A drug class is a set of medications and other compounds that have similar chemical structures, the same mechanism of action (i.e., bind to the same biological target), a related mode of action, and/or are used to treat the same disease.
What are the different classes of medications?
Drugs are classified chemically according to how they affect the brain and the body. Common classifications include stimulants, depressants, hallucinogens, and opioids.
The different drug types include the following:
- New psychoactive substances (NPS).
What makes a drug class A?
Which drugs are class A? Class A drugs include heroin, crack, cocaine, ecstasy, LSD, methadone, metamphetamine (crystal meth), magic mushrooms containing the hallucinogenic chemicals psilocin, and any Class B drug that is injected.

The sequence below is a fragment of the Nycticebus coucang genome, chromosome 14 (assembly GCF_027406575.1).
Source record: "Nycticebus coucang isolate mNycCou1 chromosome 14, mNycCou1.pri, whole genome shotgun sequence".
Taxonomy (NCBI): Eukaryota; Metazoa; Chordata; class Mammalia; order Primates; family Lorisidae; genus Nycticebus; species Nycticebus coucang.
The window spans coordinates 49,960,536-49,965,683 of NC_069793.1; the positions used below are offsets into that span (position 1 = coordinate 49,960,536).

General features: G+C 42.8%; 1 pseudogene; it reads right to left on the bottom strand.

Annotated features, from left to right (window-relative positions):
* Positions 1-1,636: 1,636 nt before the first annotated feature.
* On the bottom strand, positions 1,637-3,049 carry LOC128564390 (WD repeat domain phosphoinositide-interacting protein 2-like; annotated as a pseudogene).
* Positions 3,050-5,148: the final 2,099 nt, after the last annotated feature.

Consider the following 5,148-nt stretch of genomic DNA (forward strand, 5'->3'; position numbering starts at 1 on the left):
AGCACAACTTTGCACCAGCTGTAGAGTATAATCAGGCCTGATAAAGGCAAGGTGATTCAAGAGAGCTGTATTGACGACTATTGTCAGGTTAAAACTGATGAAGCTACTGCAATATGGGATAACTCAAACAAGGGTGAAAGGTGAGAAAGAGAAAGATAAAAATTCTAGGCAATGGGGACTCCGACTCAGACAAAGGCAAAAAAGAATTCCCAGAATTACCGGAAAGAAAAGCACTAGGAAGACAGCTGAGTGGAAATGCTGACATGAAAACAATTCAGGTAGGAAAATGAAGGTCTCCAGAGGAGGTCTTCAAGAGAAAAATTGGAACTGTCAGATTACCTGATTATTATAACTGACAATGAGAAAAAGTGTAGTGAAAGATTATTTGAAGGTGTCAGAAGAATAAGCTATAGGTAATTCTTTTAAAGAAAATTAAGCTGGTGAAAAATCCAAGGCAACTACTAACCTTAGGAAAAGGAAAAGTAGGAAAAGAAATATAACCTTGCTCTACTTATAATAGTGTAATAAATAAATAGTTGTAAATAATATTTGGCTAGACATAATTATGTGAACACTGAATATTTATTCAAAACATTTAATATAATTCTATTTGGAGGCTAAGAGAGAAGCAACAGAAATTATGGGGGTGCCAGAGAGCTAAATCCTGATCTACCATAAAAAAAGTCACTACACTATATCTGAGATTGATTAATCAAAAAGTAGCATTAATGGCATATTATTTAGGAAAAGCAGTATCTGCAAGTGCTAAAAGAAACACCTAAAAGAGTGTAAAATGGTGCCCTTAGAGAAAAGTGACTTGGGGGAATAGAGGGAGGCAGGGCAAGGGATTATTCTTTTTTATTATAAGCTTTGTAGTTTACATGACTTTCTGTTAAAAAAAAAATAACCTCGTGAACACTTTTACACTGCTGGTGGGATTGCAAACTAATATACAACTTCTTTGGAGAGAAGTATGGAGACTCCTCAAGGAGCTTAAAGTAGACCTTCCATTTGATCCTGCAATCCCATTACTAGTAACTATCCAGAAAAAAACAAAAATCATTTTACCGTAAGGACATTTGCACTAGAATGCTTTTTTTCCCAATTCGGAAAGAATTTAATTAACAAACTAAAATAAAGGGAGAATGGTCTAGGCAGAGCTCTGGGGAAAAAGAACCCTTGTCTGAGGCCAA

What are the 5 types of controlled substances?
The five classes of drugs are narcotics, depressants, stimulants, hallucinogens, and anabolic steroids. The schedule the drug is placed under depends on its medical use, its potential for abuse, and its safety or how easily people become dependent on it.
What are the 4 types of drugs?
What types of drugs are there?
- stimulants (e.g. cocaine)
- depressants (e.g. alcohol)
- opium-related painkillers (e.g. heroin)
- hallucinogens (e.g. LSD)